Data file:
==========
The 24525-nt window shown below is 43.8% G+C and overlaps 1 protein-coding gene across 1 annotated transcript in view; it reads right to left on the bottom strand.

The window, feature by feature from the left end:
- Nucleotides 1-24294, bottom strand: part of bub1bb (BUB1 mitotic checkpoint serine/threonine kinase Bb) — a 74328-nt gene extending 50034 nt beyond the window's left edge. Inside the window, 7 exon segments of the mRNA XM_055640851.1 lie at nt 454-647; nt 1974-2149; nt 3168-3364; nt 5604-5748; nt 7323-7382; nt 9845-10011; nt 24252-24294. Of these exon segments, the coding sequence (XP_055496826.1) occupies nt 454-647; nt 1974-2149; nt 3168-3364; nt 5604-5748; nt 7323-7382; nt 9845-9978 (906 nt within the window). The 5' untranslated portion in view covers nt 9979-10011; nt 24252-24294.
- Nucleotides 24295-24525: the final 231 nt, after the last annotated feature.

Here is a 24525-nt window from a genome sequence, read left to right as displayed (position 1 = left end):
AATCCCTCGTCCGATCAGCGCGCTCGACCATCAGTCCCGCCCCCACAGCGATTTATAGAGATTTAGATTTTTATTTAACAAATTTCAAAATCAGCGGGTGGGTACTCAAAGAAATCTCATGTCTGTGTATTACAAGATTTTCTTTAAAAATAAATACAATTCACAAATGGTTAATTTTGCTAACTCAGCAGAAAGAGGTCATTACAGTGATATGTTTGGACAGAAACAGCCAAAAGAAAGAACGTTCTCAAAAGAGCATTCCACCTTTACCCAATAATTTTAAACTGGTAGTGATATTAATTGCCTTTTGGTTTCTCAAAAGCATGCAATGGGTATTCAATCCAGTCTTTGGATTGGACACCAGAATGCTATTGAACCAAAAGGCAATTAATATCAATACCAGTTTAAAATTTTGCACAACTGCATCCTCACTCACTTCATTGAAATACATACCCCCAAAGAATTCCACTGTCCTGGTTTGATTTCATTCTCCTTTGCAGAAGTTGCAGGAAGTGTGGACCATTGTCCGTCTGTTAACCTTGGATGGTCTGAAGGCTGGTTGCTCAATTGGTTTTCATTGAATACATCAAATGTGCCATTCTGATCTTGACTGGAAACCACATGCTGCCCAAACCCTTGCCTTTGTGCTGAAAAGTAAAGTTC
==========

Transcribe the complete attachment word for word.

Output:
The 24525-nt window shown below is 43.8% G+C and overlaps 1 protein-coding gene across 1 annotated transcript in view; it reads right to left on the bottom strand.

The window, feature by feature from the left end:
- Nucleotides 1-24294, bottom strand: part of bub1bb (BUB1 mitotic checkpoint serine/threonine kinase Bb) — a 74328-nt gene extending 50034 nt beyond the window's left edge. Inside the window, 7 exon segments of the mRNA XM_055640851.1 lie at nt 454-647; nt 1974-2149; nt 3168-3364; nt 5604-5748; nt 7323-7382; nt 9845-10011; nt 24252-24294. Of these exon segments, the coding sequence (XP_055496826.1) occupies nt 454-647; nt 1974-2149; nt 3168-3364; nt 5604-5748; nt 7323-7382; nt 9845-9978 (906 nt within the window). The 5' untranslated portion in view covers nt 9979-10011; nt 24252-24294.
- Nucleotides 24295-24525: the final 231 nt, after the last annotated feature.

Here is a 24525-nt window from a genome sequence, read left to right as displayed (position 1 = left end):
AATCCCTCGTCCGATCAGCGCGCTCGACCATCAGTCCCGCCCCCACAGCGATTTATAGAGATTTAGATTTTTATTTAACAAATTTCAAAATCAGCGGGTGGGTACTCAAAGAAATCTCATGTCTGTGTATTACAAGATTTTCTTTAAAAATAAATACAATTCACAAATGGTTAATTTTGCTAACTCAGCAGAAAGAGGTCATTACAGTGATATGTTTGGACAGAAACAGCCAAAAGAAAGAACGTTCTCAAAAGAGCATTCCACCTTTACCCAATAATTTTAAACTGGTAGTGATATTAATTGCCTTTTGGTTTCTCAAAAGCATGCAATGGGTATTCAATCCAGTCTTTGGATTGGACACCAGAATGCTATTGAACCAAAAGGCAATTAATATCAATACCAGTTTAAAATTTTGCACAACTGCATCCTCACTCACTTCATTGAAATACATACCCCCAAAGAATTCCACTGTCCTGGTTTGATTTCATTCTCCTTTGCAGAAGTTGCAGGAAGTGTGGACCATTGTCCGTCTGTTAACCTTGGATGGTCTGAAGGCTGGTTGCTCAATTGGTTTTCATTGAATACATCAAATGTGCCATTCTGATCTTGACTGGAAACCACATGCTGCCCAAACCCTTGCCTTTGTGCTGAAAAGTAAAGTTC